Although Herman Melville is best remembered for his whaling epic Moby Dick, many middle-school children are faced with the task of reading and writing essays about another one of his popular stories, “Bartleby The Scrivener.” If your child is one of these kids, here are a few tips you can share with them on how to write a great essay about this intriguing story.
Read the Story Carefully (and with Help)
Herman Melville is known for having difficult and dense prose, but “Bartleby the Scrivener” is relatively easy to understand, which is why it’s so often used in middle school. Most middle-school children should be able to read it without much difficulty, though it isn’t a bad idea for them to use a reading guide during the process.
As your child reads, they should look for important details and recurring themes. For example, it is important to note that Bartleby prefers spending time alone and seems to have no existence outside of the office. This type of information is important to note in a great essay.
Pinpoint the Important Themes
Great stories almost always have themes, and Herman Melville usually makes his themes pretty obvious. The theme of the story is the idea that the author is trying to communicate. For example, in “Bartleby the Scrivener,” Melville is communicating themes of loneliness, isolation, and the negative effects of the business life of a person’s mental health.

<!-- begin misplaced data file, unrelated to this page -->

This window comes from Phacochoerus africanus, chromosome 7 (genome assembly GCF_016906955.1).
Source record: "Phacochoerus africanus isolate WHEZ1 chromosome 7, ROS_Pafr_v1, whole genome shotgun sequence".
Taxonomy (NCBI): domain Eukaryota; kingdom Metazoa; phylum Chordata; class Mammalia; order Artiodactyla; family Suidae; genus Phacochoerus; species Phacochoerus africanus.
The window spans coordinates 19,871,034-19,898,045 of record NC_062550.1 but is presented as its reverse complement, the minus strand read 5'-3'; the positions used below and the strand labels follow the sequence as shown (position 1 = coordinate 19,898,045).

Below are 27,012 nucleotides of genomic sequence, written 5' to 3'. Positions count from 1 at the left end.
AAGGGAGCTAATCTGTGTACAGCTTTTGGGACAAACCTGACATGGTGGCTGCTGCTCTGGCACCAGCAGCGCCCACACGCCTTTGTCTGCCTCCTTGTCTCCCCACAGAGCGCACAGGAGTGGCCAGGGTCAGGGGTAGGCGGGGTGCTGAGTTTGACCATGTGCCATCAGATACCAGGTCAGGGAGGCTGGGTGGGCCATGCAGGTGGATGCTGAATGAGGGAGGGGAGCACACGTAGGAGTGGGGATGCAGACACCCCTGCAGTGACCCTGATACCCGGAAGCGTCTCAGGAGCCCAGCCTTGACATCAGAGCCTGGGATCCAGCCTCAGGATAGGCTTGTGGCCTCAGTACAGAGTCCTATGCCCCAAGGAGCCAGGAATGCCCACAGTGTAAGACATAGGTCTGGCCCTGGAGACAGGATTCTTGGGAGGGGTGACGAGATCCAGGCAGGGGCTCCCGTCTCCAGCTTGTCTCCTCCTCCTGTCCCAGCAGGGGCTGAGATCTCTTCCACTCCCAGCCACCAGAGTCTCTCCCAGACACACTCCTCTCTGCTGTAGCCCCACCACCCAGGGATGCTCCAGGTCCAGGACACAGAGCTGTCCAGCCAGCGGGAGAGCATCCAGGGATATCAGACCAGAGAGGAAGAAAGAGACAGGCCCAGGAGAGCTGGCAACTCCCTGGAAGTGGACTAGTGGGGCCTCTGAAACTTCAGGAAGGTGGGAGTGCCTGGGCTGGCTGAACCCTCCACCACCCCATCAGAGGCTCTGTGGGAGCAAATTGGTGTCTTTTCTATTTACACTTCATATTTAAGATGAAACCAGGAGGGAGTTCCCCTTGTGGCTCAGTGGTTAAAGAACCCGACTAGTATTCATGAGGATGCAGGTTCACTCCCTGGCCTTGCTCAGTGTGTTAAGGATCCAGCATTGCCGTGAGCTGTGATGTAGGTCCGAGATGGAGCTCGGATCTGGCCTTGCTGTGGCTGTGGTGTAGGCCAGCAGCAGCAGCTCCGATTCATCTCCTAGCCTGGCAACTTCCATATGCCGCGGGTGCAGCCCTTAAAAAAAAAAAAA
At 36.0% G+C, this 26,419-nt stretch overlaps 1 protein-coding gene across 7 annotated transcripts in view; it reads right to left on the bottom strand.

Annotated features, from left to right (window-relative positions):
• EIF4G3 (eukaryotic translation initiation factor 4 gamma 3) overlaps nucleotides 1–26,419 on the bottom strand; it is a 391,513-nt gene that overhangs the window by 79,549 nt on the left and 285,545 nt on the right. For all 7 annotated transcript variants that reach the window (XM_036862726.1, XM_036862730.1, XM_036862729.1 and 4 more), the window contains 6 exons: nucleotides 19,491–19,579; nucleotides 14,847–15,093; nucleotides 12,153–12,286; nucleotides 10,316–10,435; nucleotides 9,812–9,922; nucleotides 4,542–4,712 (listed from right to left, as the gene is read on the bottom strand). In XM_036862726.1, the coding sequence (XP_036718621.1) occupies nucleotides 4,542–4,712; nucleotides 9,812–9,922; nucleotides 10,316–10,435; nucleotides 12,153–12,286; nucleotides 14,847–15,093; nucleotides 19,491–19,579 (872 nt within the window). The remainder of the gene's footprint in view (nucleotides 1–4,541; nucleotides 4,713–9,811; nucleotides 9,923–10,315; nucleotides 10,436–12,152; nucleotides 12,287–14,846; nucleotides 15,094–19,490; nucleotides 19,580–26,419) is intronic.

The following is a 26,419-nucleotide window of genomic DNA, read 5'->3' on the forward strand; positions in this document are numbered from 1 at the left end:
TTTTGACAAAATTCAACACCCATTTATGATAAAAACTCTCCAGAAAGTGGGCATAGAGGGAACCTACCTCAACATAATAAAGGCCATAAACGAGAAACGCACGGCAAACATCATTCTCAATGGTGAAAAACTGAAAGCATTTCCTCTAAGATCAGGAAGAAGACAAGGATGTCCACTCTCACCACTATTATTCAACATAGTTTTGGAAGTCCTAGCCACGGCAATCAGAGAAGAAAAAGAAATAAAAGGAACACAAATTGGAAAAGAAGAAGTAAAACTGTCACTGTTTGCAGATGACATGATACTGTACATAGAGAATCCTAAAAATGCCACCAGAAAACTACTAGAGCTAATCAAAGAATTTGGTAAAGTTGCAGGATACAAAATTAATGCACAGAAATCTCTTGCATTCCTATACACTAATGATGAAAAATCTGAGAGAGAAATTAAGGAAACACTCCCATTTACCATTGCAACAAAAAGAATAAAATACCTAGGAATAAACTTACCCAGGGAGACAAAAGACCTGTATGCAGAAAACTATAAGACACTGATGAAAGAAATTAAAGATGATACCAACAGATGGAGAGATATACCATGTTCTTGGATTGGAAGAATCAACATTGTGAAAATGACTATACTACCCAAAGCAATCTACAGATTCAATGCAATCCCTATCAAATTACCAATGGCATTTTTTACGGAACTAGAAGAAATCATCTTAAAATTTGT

If your child is struggling to understand these themes, talk with them about why Bartleby “would prefer not to” do extra work and the frustrations this causes for his boss. Pinpoint instances where Bartleby spends time alone or how he gets more isolated as the story continues. These kinds of details are important for a successful essay, as they add supporting evidence.
Arrange the Ideas in a Logical Way
Once your child has identified three major themes that drive the story, it is important to arrange them in a logical fashion. The five-paragraph essay outline is often a useful way for children to arrange their ideas. This outline includes an introduction that discusses the themes, a paragraph for each theme, and a conclusion paragraph that ties it all together.
For example, the essay could start with a paragraph discussing Bartleby’s sense of isolation, the way he asserts his independence, and the negative side effects of his work. Each paragraph should start with a sentence identifying the theme and include details which support it, such as information about Bartleby’s refusal to do extra work or his life inside of the office.
With these simple steps, your child can fully understand the quixotic nature of Bartleby and write a great essay. Whether they are writing it for class or an essay-writing contests, such as one of the Creative Communication teen essay contests, this essay will be one that they can be proud to show off.